Overspending or underfunding marketing programs happens when you have a shop-a-holic mentality.
If a little marketing works then let’s buy a lot, right? Wrong.
Let’s spread our marketing dollars around and experiment with everything, right? Wrong.
The result is almost always buyer’s remorse.
When Does Overspending Occur?
Overspending on marketing happens when you make last-minute decisions.
- You can’t take advantage of early-bird discounts which are a staple in marketing.
- You lose the opportunity to book related travel in the hotel hosting an event, costing you more in time, money, and convenience.
- You miss out on bundled marketing packages or bulk purchases.
- You end up with the leftovers:
- The worst spot on the trade show floor.
- The presentation slot at the end of the conference when everyone is gone.
- The least desirable 1/4 page ad space positioned across from your competitor’s full-page, full-color ad.
So not only have you overspent, you haven’t maximized the effectiveness of your marketing dollars and have little to show for it.
Why Would You Ever Underfund?
First of all, you wouldn’t do it on purpose. Underfunding occurs when you don’t have enough information or experience to make informed decisions.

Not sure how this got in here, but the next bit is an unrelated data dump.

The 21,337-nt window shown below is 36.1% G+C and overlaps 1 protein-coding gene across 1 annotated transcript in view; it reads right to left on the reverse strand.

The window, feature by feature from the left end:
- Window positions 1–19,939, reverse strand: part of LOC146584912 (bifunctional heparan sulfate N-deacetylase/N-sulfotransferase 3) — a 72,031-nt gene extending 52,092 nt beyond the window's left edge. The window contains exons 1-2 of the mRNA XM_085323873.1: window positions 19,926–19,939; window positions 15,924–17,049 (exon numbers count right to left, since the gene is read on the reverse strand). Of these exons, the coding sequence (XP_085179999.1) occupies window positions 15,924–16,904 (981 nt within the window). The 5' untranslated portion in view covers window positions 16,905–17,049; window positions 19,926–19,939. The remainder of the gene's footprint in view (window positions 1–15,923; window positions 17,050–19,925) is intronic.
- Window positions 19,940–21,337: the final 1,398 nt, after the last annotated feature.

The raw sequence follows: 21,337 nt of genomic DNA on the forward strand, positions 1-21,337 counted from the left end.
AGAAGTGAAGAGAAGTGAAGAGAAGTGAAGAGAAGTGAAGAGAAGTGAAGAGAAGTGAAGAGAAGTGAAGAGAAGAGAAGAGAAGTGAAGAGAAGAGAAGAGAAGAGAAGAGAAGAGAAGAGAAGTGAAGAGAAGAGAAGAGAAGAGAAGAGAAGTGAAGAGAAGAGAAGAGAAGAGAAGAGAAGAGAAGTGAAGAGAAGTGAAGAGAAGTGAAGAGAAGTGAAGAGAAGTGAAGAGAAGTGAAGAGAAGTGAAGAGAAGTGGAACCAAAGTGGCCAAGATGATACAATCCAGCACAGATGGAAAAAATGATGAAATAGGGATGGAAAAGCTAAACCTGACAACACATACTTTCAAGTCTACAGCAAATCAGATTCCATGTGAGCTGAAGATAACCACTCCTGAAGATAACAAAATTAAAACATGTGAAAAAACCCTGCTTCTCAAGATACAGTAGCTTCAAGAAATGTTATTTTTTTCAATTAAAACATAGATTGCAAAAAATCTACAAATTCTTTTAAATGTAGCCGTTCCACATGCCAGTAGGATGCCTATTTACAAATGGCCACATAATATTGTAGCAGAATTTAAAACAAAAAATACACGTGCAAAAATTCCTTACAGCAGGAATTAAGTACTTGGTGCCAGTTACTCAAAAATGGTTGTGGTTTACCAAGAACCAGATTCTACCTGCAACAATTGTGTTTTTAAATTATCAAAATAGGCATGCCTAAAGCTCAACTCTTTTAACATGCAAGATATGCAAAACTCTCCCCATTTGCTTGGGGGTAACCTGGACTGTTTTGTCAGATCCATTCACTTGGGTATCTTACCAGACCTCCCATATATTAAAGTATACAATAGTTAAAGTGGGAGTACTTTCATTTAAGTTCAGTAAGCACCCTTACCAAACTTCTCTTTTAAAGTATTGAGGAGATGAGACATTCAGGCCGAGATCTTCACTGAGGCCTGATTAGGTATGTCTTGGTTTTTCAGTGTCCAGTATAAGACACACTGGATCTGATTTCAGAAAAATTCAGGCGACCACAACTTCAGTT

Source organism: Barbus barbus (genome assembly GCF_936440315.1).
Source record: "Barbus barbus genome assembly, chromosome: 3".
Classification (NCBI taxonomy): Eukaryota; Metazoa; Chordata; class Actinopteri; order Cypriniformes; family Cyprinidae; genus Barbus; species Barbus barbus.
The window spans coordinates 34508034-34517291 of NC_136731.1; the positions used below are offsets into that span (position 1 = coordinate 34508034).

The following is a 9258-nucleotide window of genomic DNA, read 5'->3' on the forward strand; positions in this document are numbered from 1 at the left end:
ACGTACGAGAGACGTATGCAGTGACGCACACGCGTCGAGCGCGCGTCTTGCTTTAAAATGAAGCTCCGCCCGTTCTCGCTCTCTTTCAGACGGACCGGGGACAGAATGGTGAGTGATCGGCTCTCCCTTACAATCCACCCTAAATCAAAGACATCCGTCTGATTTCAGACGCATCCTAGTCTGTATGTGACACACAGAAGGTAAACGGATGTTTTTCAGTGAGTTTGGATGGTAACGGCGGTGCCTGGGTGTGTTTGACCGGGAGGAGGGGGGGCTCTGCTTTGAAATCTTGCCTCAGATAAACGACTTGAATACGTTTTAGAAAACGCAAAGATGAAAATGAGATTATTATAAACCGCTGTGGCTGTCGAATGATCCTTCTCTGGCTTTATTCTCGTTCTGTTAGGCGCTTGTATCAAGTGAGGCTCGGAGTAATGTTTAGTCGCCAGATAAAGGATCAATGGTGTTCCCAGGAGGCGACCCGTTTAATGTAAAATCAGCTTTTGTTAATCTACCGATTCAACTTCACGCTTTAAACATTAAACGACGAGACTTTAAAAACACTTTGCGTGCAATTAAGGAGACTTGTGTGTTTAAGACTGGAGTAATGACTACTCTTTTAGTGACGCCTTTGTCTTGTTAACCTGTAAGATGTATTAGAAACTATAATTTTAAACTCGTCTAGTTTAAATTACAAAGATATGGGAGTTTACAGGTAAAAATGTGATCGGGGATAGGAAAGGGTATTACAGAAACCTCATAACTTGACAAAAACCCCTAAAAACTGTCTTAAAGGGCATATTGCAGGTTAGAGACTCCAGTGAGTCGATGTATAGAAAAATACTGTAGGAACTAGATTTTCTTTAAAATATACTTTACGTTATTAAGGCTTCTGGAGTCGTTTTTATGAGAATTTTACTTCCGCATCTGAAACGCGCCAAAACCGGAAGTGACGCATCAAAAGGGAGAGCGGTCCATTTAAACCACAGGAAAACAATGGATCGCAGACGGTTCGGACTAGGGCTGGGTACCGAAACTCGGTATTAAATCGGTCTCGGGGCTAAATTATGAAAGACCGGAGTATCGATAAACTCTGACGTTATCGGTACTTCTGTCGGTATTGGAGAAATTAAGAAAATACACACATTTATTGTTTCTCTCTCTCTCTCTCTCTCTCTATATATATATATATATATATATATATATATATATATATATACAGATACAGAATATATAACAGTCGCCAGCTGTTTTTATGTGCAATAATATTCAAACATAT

- You book a trade show but can’t afford a lead retrieval system at the show.
- You schedule a press conference but don’t hire a photographer.
- You don’t have promotional funds for a new product or service launch because you blew the budget in the first quarter.
- You buy one-off email lists rather than having a full campaign strategy.
In this case, you spread the money so thin that nothing is working well because it was short-changed from the beginning.
What’s the Cure?
If you know me at all, you know that the answer has something to do with a budget. Your budget is your bible. It clearly defines what you are spending and when you are spending it.
Marketing moves fast. Marketers are working months and even a year or two ahead of a product release or event. Decisions must be made and contracts signed.
When you commit to a marketing activity, you are always committing to a schedule and payment plan. If you cancel, you very rarely get all your money back.
Wouldn’t you want to make your decisions in the most informed way possible? Take a look at my ebook 5 Easy Steps to Building a Marketing Budget.